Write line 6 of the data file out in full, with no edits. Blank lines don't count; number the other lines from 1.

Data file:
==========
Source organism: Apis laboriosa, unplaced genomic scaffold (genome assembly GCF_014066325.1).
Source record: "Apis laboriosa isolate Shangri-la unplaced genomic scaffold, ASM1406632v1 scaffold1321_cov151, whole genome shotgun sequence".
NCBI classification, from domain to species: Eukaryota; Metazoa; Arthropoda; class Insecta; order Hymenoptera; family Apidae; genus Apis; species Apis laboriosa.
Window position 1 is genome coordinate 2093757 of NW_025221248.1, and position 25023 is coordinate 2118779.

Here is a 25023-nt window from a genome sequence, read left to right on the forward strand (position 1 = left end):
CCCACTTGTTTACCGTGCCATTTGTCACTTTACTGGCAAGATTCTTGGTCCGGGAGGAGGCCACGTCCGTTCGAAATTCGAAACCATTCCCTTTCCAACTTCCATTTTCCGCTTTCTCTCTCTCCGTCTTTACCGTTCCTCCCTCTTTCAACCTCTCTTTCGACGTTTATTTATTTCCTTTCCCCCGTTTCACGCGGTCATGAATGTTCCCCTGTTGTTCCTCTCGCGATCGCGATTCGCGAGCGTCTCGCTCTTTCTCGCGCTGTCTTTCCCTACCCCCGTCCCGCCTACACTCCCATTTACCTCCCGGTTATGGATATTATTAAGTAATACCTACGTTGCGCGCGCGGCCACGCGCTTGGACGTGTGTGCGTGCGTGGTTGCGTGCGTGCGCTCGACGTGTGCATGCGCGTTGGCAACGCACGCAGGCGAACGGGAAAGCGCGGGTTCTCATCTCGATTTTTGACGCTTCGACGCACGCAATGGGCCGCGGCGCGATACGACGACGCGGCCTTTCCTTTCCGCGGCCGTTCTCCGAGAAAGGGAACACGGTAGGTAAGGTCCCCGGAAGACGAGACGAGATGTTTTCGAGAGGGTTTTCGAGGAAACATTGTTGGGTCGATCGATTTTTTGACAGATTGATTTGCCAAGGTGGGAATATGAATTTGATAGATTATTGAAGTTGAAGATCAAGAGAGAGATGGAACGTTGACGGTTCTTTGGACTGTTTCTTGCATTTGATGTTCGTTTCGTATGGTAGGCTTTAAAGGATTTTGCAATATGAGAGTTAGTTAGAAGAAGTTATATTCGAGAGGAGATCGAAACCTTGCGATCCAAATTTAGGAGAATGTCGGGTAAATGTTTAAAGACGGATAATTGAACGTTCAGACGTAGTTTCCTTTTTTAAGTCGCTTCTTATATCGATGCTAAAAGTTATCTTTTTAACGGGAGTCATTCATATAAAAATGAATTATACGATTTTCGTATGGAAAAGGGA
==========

CCCACTTGTTTACCGTGCCATTTGTCACTTTACTGGCAAGATTCTTGGTCCGGGAGGAGGCCACGTCCGTTCGAAATTCGAAACCATTCCCTTTCCAACTTCCATTTTCCGCTTTCTCTCTCTCCGTCTTTACCGTTCCTCCCTCTTTCAACCTCTCTTTCGACGTTTATTTATTTCCTTTCCCCCGTTTCACGCGGTCATGAATGTTCCCCTGTTGTTCCTCTCGCGATCGCGATTCGCGAGCGTCTCGCTCTTTCTCGCGCTGTCTTTCCCTACCCCCGTCCCGCCTACACTCCCATTTACCTCCCGGTTATGGATATTATTAAGTAATACCTACGTTGCGCGCGCGGCCACGCGCTTGGACGTGTGTGCGTGCGTGGTTGCGTGCGTGCGCTCGACGTGTGCATGCGCGTTGGCAACGCACGCAGGCGAACGGGAAAGCGCGGGTTCTCATCTCGATTTTTGACGCTTCGACGCACGCAATGGGCCGCGGCGCGATACGACGACGCGGCCTTTCCTTTCCGCGGCCGTTCTCCGAGAAAGGGAACACGGTAGGTAAGGTCCCCGGAAGACGAGACGAGATGTTTTCGAGAGGGTTTTCGAGGAAACATTGTTGGGTCGATCGATTTTTTGACAGATTGATTTGCCAAGGTGGGAATATGAATTTGATAGATTATTGAAGTTGAAGATCAAGAGAGAGATGGAACGTTGACGGTTCTTTGGACTGTTTCTTGCATTTGATGTTCGTTTCGTATGGTAGGCTTTAAAGGATTTTGCAATATGAGAGTTAGTTAGAAGAAGTTATATTCGAGAGGAGATCGAAACCTTGCGATCCAAATTTAGGAGAATGTCGGGTAAATGTTTAAAGACGGATAATTGAACGTTCAGACGTAGTTTCCTTTTTTAAGTCGCTTCTTATATCGATGCTAAAAGTTATCTTTTTAACGGGAGTCATTCATATAAAAATGAATTATACGATTTTCGTATGGAAAAGGGA